On July 3, the Supreme Court of India issued a notice in a plea concerning Delhi High Court’s March 29 order quashing the trial court’s summoning orders issued against The Wire’s Editor and Deputy Editor in a criminal defamation case. The case has been filed by former Jawaharlal Nehru University (JNU) professor Amita Singh.
Amita Singh filed a complaint in 2016, referring to The Wire’s article published in April 2016 titled “Dossier Call JNU “Den of Organised Sex Racket”; Students, Professors Allege Hate Campaign,” written by The Wire’s Dy Editor Ajoy Ashirwad.
She alleged that The Wire imputed that she had prepared a dossier depicting JNU as a “Den of Organised Sex Racket.” She alleged that The Wire’s editors did not verify the authenticity of the Dossier, using it for monetary gain while defaming her reputation. The trial court issued a summoning order against The Wire’s Editor Siddharth Bhatia and Deputy Editor Ajoy Ashirwad in the case. However, in March 2023, the Delhi High Court quashed the summoning order after which Amita Singh moved the Supreme Court.
The court’s Division Bench, comprising Justices SK Kaul and Sudhanshu Dhulia, issued a notice to JNU as well, directing it to examine whether such a dossier was submitted and if so, by whom. The court said, “We would also like to add JNU through the Vice Chancellor to verify whether any dossier was submitted at all to the university and if so to what effect and by whom. Notice be also issued to JNU limited to the aforesaid aspect.”
The court issued notice to JNU owing to ambiguity around whether Amita Singh submitted such a dossier. The court said, “Did you submit the dossier?.. Defamation would be if something is not submitted by you and it is attributed to you.”
Amita Singh’s counsel has denied that she has not submitted such a dossier. Furthermore, the counsel argued that she refutes the content of the dossier. The counsel contended, “Without verifying the dossier they are publishing it in the newspaper.”
Noting that Amita Singh’s counsel earlier responded in the affirmative, the court said, “Your presentation before us is causing the confusion.” The court asked, “Did you or did you not submit the dossier.” The counsel responded, “My statement can be recorded. I don’t know anything about the dossier.”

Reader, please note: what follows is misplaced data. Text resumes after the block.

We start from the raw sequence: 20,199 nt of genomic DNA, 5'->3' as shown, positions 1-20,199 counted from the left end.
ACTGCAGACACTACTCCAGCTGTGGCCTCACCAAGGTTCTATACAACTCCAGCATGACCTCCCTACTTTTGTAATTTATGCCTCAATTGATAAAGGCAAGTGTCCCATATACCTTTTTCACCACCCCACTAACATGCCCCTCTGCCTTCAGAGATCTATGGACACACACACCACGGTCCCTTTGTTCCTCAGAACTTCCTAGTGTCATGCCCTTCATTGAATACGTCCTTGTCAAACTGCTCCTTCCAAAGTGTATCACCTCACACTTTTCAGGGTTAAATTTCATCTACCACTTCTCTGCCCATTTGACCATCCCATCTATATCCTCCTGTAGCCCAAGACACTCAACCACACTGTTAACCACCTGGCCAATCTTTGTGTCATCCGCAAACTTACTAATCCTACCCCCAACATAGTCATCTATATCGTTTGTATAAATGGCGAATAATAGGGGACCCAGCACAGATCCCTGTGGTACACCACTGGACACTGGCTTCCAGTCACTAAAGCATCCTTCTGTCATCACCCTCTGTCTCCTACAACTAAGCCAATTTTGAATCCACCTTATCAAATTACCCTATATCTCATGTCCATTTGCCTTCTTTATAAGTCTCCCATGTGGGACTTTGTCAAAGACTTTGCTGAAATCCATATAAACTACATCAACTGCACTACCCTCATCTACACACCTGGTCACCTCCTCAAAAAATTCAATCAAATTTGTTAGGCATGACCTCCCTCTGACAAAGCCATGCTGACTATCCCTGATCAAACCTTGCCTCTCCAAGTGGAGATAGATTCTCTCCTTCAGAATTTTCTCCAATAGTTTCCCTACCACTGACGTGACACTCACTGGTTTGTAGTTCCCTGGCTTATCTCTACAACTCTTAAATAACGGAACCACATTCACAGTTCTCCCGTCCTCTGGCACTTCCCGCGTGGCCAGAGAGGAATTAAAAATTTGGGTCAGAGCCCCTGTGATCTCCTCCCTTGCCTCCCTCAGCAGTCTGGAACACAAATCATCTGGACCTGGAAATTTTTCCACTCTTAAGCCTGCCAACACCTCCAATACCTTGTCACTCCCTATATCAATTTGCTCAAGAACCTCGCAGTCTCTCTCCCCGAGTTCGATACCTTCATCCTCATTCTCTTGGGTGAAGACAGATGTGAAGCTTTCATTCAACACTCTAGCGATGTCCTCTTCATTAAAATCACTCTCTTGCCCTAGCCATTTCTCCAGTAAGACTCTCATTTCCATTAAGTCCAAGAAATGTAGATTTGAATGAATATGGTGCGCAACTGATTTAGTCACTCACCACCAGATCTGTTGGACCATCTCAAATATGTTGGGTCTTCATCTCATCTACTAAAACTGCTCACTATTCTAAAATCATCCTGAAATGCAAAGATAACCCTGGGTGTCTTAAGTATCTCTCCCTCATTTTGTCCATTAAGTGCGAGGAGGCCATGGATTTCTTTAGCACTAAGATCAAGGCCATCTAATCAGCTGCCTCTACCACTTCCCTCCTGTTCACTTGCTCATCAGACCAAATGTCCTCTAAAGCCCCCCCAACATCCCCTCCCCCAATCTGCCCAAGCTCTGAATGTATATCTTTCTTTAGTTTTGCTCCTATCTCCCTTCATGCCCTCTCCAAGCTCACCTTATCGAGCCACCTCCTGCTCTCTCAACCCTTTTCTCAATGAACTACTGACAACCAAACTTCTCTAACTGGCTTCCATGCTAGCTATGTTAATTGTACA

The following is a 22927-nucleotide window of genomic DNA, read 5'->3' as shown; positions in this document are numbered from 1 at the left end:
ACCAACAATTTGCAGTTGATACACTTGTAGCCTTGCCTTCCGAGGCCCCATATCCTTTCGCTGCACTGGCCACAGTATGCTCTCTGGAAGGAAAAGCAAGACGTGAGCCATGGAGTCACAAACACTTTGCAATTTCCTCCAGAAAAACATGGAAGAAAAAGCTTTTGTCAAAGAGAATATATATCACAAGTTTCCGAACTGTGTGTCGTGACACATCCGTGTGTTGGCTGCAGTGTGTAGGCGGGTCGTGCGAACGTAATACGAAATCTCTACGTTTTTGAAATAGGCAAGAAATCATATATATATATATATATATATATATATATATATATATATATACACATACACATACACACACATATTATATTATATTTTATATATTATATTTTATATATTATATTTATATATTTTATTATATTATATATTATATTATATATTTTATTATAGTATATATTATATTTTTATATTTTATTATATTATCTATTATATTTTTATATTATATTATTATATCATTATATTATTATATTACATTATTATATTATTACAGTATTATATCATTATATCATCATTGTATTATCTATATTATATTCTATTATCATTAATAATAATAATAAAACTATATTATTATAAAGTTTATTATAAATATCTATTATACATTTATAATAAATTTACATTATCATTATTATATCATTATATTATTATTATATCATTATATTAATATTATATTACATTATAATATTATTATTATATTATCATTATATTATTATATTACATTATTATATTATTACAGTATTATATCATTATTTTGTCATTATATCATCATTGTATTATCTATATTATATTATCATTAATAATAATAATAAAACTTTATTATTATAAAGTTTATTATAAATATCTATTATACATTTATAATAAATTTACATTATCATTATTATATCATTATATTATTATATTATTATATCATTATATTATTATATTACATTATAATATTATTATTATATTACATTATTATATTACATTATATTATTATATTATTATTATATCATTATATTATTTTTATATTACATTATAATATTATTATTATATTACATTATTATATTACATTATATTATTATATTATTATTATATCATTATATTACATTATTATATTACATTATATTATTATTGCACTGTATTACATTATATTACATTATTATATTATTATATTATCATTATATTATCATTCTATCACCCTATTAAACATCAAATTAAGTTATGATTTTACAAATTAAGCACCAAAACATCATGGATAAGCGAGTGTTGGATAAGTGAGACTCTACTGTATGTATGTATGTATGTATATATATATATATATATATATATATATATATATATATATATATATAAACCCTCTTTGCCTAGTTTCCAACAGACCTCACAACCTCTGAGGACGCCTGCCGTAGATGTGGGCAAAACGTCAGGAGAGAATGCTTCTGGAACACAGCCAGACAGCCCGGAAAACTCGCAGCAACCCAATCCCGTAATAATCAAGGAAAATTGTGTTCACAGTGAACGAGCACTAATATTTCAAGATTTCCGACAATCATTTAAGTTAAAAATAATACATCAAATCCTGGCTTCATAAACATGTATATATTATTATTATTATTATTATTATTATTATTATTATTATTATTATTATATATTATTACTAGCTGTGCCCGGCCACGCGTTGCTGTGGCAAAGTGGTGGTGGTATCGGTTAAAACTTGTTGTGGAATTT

Delhi High Court Quashes Summons Order
On March 29, the Delhi High Court quashed the trial court’s summoning order issued against The Wire’s Editor and Deputy Editor in a criminal defamation case.
The court said that there is nothing in the contentious article saying anything against the complainant, much less which could be taken as defamatory. “…. the aforesaid caption only says that the dossier called JNU a “den of organised sex racket”, but nothing in the extract says anything against the respondent herself, much less anything that could be taken to be defamatory of the respondent,” the court said.
“It is also noticed, that even assuming that the subject publication could have been read in evidence, all that was stated in the article was that the respondent had led a team of persons, who had compiled a dossier, which dossier purported to expose certain wrongdoing at JNU. The subject publication did not say that the respondent was involved in any wrongdoing; nor did it speak of the respondent in any derogatory, derisive or denigrating terms,” the court added.
“On a plain, objective and careful reading of the extract of the subject publication as contained in the criminal complaint, it appears that the controversial dossier exposes wrongful activities that it says are going-on within the university campus; and that the respondent was leading a team of persons who compiled the dossier. At the risk of repetition, the subject publication nowhere says that the respondent is involved in the wrongful activities; nor does it make any other derogatory reference to her in connection therewith. This court is unable to discern therefore, as to how the subject publication can be said to have defamed the respondent,” the court said.